Leslie is forecast to drift slowly in the general direction of Bermuda through this week with deteriorating conditions by late Saturday or Saturday night.
There is a significant chance that Leslie passes within 100 miles of the island nation this coming weekend.
Well ahead of Leslie, seas and surf will build in Bermuda this week and northward over much of the East Coast of the United States and Atlantic Canada.
Rough seas and surf will also continue along the north-facing beaches from Puerto Rico and Hispaniola, to the northeastern-facing beaches of the Bahamas.
As suspected earlier, Leslie was stationary early Tuesday morning and remain stalled for a couple of days between its position north of the Leeward Islands and Bermuda, before resuming a northward path.
Conditions favor slow strengthening of the system this week. Leslie is forecast to become a hurricane by AccuWeather.com meteorologists, before reaching Bermuda's latitude Sunday morning.
Whether or not Leslie passes to the east, west or right over the islands of Bermuda is uncertain at this time, the people and interests in the area should be prepared for at least tropical storm conditions and strong squalls this weekend with the possibility of a direct encounter with a Category 1 or 2 hurricane.
Such a close encounter with Leslie would bring pounding waves, flooding problems and power disruptions. Boaters may want to take preventive measures of their vessels in advance of the storm.
Folks in Bermuda would welcome any non-destructive rain from Leslie or any tropical system as rainfall is captured and stored for drinking water purposes.
Beyond Bermuda: Atlantic Canada
A direct hit from Leslie over the Southeastern or mid-Atlantic of the U.S. is unlikely, due to steering winds with storms originating in this part of the Atlantic.
However, the possibility of Leslie passing close to land increases farther north, especially in Nova Scotia and Newfoundland, Canada, early to the middle of next week.
According to AccuWeather.com Hurricane Expert Dan Kottlowski, "There is a chance that a trough of low pressure, currently near Florida phases in with another feature arriving from the Plains this weekend. If this occurs, there is room for Leslie to be captured and pulled northward into Atlantic Canada."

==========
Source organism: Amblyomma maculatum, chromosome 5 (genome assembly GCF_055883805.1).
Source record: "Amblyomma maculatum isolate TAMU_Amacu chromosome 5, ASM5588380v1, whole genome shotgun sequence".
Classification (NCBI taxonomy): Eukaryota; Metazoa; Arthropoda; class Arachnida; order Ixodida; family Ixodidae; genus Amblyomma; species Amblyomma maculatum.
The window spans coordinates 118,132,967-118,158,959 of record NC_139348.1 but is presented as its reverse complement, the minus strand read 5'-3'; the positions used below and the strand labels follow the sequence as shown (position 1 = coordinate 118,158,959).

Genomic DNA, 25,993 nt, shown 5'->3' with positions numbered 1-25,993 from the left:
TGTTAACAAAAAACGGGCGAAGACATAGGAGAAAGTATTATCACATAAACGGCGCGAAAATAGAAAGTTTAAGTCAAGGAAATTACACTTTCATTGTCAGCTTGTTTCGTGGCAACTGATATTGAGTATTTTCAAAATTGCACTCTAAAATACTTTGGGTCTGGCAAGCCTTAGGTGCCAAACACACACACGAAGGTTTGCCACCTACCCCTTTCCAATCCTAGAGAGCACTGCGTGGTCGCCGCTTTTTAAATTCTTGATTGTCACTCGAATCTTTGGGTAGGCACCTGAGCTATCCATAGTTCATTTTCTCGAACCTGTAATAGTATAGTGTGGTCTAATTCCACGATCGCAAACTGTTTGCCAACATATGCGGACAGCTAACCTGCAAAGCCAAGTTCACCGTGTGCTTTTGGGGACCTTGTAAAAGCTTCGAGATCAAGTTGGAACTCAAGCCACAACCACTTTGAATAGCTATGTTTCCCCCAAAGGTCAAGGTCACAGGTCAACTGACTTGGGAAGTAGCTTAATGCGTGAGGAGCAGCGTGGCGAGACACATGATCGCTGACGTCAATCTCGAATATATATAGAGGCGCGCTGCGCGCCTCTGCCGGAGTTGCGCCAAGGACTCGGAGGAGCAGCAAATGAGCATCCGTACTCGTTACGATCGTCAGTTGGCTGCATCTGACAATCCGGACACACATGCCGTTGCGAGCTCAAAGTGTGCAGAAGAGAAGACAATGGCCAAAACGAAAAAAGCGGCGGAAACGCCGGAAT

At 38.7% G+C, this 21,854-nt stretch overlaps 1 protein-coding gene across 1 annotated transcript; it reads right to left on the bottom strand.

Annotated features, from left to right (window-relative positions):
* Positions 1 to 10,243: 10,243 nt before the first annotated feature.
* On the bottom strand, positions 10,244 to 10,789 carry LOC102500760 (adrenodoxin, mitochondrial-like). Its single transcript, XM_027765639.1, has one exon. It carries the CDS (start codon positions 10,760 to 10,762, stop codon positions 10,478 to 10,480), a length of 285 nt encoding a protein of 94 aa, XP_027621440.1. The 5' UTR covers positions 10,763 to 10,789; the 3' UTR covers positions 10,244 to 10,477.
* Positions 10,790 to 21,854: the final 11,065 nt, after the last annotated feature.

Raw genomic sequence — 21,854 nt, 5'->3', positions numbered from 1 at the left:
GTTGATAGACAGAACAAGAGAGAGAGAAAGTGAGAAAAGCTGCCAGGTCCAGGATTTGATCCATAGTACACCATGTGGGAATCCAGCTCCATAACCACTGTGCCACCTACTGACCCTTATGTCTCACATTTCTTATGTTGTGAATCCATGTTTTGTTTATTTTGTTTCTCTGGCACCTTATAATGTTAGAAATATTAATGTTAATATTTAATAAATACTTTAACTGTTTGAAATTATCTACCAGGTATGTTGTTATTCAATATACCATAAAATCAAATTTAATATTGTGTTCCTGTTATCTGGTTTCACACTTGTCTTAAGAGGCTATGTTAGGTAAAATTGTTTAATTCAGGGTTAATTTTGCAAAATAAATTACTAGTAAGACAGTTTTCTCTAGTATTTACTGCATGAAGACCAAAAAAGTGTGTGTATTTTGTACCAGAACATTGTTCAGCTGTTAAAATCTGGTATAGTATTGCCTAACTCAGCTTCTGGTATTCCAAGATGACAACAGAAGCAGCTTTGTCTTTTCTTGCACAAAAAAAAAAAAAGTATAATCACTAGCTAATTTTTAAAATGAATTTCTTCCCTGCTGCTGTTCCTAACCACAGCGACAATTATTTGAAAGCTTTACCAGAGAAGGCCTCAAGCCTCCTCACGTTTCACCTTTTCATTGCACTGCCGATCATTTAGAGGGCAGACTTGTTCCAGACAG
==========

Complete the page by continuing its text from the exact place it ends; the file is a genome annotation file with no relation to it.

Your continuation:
Kottlowski added that if the two features over the U.S. remain separate, then Leslie is much more likely to escape out to the Northeast after nearing Bermuda.
While waters from New England to Newfoundland are chilly relative to near Bermuda, they are much warmer than average and may tend to keep an approaching hurricane stronger longer than what we typically see.
This map from the National Hurricane Center (NHC) shows sea surface temperature departures, not actual sea surface temperatures for Sept. 1, 2012.
While the bulk of tropical cyclones originating from this area during September have indeed rolled out to the northeast, a few in recent years have found their way "in." These include Ophelia in 2011, Juan in 2003, Erin in 2001 and Edouard in 1996. Damage from Juan in Atlantic Canada reached hundreds of millions of dollars. A more distant Carol in 1953 slammed into the Bay of Fundy.
Rain is needed in much of Atlantic Canada, following a warm, dry summer in the region.
It has rained every day so far this month, except December 1 around Atlanta. That trend will continue for a few more days.
While heavy snow and ice are not expected to fall over much of the Midwest Sunday into Monday, some slippery roads and travel disruptions are likely.
Fresh cold is setting the stage for the weekend to end on an icy note in Pittsburgh.
A storm coming Sunday night has the potential to bring wintry travel problems to Boston and New England.
The return of colder air was accompanied by a few inches of snow early Friday night with the next chance of wintry precipitation before the end of the weekend.
A storm arriving later in the day on Sunday has the potential to bring snow, some ice and travel problems to the New York City area.
Riverview, FL (1996)
A tornado killed one person; 6 mobile homes were destroyed.
Connecticut River (1740)
Early snows and hard freeze followed by a thaw and heavy rains produced the greatest flood on Connecticut River in 50 years; on Merrimac in 70 years.
Oswego, NY (1958)
Beginning of a famous snowburst. Snowstorm began on the 7th and ended on the 11th... However, the first 22 hours gave 33". Total snowfall measured 66.7" when it finally ended on the 11th. There was an 11" snowcover before it all began. Syracuse had only 6" in this period.